Spawning Child Process in Node.js

Spawning Child Process in Node.js

Jul 26, 2022·

3 min read

A high level view

Node.js provides 2 lower level functions for spawning child processes:

  • child_process.spawn()
  • child_process.spawnSync()

As you can see in its name, the first one is for async operaitions and second one is for synchronous operations.

A few high level apis built upon these 2 low level api, which you can see in below list:

  • child_process.spawn()
    • child_process.exec()
    • child_process.execFile()
    • child_process.fork()
  • child_process.spawnSync()
    • child_process.execSync()
    • child_process.execFileSync()

Now let's see these apis one by one.


Function exec will create a shell then excutes the command passed in. Then we can get the command output from callback function.

const child_process = require("child_process");

child_process.exec("ls -l", function (error, stdout, stderr) {
    if (error) {
    } else if (stderr !== "") {
    } else {

A few options can be passed in. For example, below we pass a signal to abort the subprocess.

const controller = new AbortController();
const { signal } = controller;
const child = exec('grep ssh', { signal }, (error) => {
  console.log(error); // an AbortError


The main difference is between execFile and exec is that, execFile will not spawn a shell by default. Rather, the specified executable file is spawned directly as a new process making it slightly more efficient than exec.

    ["-l", "/"],
    function (error, stdout, stderr) { }


The method fork is used specifically to spawn a new Node.js processes.

After new Node.js process created, an IPC communication channel is established, which allows communications between them.

Below example show how to send/receive messages between main process and subprocess.

// index.js

const child_process = require("child_process");

const child = child_process.fork(
    __dirname + "/child.js",    // js file
    ["-foo"],                   // pass in paramters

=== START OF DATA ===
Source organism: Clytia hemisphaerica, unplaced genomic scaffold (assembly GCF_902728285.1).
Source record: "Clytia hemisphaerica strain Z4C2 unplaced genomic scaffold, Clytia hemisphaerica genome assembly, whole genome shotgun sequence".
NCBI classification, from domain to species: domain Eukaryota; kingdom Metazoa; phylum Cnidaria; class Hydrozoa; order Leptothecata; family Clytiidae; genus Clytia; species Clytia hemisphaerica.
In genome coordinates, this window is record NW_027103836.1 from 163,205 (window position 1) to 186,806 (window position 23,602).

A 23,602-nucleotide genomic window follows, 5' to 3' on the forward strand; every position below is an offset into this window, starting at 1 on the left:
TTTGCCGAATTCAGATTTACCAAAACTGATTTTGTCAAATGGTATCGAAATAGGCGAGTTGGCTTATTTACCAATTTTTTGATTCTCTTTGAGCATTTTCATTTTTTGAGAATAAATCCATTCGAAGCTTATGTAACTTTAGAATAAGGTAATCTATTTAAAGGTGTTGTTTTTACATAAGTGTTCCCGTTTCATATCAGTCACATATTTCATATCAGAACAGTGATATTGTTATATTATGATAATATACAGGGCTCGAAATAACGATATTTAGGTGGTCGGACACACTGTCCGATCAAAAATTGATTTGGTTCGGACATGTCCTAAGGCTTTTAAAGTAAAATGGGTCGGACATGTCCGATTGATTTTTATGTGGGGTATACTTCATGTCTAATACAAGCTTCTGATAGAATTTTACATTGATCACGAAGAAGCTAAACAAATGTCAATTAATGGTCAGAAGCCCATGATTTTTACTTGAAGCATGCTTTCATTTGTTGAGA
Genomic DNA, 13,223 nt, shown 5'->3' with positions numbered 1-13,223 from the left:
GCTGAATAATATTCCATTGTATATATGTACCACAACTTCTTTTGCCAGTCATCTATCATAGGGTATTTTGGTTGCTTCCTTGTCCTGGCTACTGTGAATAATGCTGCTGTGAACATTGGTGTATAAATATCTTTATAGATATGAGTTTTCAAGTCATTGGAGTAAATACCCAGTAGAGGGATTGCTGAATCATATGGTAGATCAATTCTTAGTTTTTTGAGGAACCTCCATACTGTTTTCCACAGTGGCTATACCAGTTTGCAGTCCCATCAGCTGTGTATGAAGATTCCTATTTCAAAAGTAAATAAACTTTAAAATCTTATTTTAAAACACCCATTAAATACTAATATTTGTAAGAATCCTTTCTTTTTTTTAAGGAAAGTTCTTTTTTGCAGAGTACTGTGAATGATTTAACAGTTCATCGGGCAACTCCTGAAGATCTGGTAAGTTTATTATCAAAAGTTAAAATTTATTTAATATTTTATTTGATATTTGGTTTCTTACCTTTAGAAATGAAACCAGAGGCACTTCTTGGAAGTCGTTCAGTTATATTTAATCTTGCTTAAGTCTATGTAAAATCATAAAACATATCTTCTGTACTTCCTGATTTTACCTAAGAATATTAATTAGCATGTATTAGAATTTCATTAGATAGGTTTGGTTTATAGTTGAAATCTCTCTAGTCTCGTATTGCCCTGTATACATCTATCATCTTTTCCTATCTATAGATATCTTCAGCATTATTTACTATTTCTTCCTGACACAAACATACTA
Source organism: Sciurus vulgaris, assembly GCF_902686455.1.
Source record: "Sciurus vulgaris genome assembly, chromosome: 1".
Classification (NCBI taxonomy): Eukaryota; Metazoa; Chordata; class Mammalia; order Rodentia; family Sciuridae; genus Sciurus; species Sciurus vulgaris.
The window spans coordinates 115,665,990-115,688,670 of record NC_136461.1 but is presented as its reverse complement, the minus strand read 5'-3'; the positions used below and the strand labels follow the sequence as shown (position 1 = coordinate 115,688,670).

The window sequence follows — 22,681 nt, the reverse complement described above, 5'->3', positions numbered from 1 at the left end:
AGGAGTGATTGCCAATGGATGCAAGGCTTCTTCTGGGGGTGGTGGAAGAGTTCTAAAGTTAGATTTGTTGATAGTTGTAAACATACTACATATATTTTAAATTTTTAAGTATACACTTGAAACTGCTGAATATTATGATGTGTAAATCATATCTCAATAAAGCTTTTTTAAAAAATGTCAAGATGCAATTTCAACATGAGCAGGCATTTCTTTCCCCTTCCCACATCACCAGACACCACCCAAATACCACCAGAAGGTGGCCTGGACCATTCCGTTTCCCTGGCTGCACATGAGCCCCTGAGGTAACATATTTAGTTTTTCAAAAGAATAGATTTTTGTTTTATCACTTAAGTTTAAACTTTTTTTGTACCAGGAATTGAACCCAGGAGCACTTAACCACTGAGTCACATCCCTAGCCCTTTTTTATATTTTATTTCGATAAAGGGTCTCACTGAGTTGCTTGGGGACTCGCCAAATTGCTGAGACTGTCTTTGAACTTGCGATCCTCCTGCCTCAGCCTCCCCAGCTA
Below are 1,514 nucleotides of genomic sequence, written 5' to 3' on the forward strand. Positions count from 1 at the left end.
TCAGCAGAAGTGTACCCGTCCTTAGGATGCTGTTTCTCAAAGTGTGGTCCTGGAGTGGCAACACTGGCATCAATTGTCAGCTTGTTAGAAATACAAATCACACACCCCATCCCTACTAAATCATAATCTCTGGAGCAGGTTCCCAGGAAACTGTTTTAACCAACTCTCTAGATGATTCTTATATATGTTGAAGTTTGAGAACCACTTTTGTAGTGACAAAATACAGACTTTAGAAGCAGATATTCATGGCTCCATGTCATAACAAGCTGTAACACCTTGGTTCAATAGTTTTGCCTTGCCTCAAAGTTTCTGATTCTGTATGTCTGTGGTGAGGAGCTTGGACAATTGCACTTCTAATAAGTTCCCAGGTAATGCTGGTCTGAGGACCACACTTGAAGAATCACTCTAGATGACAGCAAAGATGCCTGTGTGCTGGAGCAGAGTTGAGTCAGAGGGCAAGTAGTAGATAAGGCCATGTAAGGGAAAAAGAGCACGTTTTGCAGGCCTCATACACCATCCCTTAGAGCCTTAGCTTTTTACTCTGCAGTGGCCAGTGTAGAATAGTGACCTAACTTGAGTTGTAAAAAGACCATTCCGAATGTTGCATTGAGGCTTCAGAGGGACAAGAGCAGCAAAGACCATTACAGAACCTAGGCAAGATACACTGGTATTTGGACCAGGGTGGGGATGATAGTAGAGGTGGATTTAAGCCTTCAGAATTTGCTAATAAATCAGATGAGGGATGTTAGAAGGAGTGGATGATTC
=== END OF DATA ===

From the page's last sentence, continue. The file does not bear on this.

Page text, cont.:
env: { bar: "baz" }     // env

child.on("message", function (message) {
    console.log("parent received:  " + message.count);
    if (child.connected) {

child.send({ count: 0 });
// child.js

console.log("argv:  " + process.argv);
console.log("env:  " + JSON.stringify(process.env, null, 2));

process.on("message", function (message) {
    console.log("child received:  " + message.count);
    if (process.connected) {


Now comes the function spawn, which is the low level api, and all above 3 apis calls spawn internally.

Below example shows the basic usage of spawn.

const child_process = require("child_process");

const ls = child_process.spawn('ls', ['-lh', '/usr']);

ls.stdout.on('data', (data) => {
    console.log(`stdout: ${data}`);

ls.stderr.on('data', (data) => {
    console.error(`stderr: ${data}`);

ls.on('close', (code) => {
    console.log(`child process exited with code ${code}`);

ls.on('error', err => {

A lot of options can be used in spawn function, but one option called stdio is important to be noted.

Option stdio is usd to configure the comunication between parent and child processes. By default, child process's stdin, stdout and stderr are redirected to corresponding subprocess.stdin/stdout/stderr event, which you can see in above example. If you set option stdio as value ipc, then an IPC channel will created for parent/child communication, which you already seen in fork function example.